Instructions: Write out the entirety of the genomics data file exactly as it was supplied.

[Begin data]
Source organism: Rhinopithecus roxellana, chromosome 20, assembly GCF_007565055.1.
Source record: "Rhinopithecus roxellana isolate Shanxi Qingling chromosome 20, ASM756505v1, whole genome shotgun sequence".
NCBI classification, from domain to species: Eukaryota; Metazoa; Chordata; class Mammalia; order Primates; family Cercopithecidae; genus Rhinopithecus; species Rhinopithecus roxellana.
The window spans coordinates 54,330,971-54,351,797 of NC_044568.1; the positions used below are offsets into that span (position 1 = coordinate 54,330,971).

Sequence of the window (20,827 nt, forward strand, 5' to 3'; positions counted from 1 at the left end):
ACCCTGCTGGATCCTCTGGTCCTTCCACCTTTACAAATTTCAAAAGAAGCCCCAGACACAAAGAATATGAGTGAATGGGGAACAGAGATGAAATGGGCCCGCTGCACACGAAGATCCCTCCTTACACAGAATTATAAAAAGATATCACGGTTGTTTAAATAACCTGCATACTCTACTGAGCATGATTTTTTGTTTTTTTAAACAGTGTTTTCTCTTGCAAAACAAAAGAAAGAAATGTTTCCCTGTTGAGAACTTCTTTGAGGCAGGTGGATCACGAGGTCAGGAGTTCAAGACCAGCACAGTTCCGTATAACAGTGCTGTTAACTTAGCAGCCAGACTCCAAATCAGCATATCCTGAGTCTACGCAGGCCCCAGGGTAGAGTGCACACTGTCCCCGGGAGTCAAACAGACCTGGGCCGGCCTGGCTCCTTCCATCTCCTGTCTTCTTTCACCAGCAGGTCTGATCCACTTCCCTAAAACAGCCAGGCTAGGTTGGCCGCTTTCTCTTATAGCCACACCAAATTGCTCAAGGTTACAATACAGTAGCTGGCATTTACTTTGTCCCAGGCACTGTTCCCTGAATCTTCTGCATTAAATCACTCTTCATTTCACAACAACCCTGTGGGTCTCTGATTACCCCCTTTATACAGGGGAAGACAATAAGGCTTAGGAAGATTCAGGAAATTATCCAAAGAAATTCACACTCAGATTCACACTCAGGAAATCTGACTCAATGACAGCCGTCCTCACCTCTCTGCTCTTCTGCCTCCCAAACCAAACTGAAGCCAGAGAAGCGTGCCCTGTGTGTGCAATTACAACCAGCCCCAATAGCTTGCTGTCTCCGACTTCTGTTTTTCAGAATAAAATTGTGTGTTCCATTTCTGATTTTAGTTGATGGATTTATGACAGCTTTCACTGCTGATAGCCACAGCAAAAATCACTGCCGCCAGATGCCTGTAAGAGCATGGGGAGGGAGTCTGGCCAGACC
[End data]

Source organism: Rhinopithecus roxellana, chromosome 20, assembly GCF_007565055.1.
Source record: "Rhinopithecus roxellana isolate Shanxi Qingling chromosome 20, ASM756505v1, whole genome shotgun sequence".
NCBI classification, from domain to species: Eukaryota; Metazoa; Chordata; class Mammalia; order Primates; family Cercopithecidae; genus Rhinopithecus; species Rhinopithecus roxellana.
The window spans coordinates 54,330,971-54,351,797 of NC_044568.1; the positions used below are offsets into that span (position 1 = coordinate 54,330,971).

Sequence of the window (20,827 nt, forward strand, 5' to 3'; positions counted from 1 at the left end):
ACCCTGCTGGATCCTCTGGTCCTTCCACCTTTACAAATTTCAAAAGAAGCCCCAGACACAAAGAATATGAGTGAATGGGGAACAGAGATGAAATGGGCCCGCTGCACACGAAGATCCCTCCTTACACAGAATTATAAAAAGATATCACGGTTGTTTAAATAACCTGCATACTCTACTGAGCATGATTTTTTGTTTTTTTAAACAGTGTTTTCTCTTGCAAAACAAAAGAAAGAAATGTTTCCCTGTTGAGAACTTCTTTGAGGCAGGTGGATCACGAGGTCAGGAGTTCAAGACCAGCACAGTTCCGTATAACAGTGCTGTTAACTTAGCAGCCAGACTCCAAATCAGCATATCCTGAGTCTACGCAGGCCCCAGGGTAGAGTGCACACTGTCCCCGGGAGTCAAACAGACCTGGGCCGGCCTGGCTCCTTCCATCTCCTGTCTTCTTTCACCAGCAGGTCTGATCCACTTCCCTAAAACAGCCAGGCTAGGTTGGCCGCTTTCTCTTATAGCCACACCAAATTGCTCAAGGTTACAATACAGTAGCTGGCATTTACTTTGTCCCAGGCACTGTTCCCTGAATCTTCTGCATTAAATCACTCTTCATTTCACAACAACCCTGTGGGTCTCTGATTACCCCCTTTATACAGGGGAAGACAATAAGGCTTAGGAAGATTCAGGAAATTATCCAAAGAAATTCACACTCAGATTCACACTCAGGAAATCTGACTCAATGACAGCCGTCCTCACCTCTCTGCTCTTCTGCCTCCCAAACCAAACTGAAGCCAGAGAAGCGTGCCCTGTGTGTGCAATTACAACCAGCCCCAATAGCTTGCTGTCTCCGACTTCTGTTTTTCAGAATAAAATTGTGTGTTCCATTTCTGATTTTAGTTGATGGATTTATGACAGCTTTCACTGCTGATAGCCACAGCAAAAATCACTGCCGCCAGATGCCTGTAAGAGCATGGGGAGGGAGTCTGGCCAGACC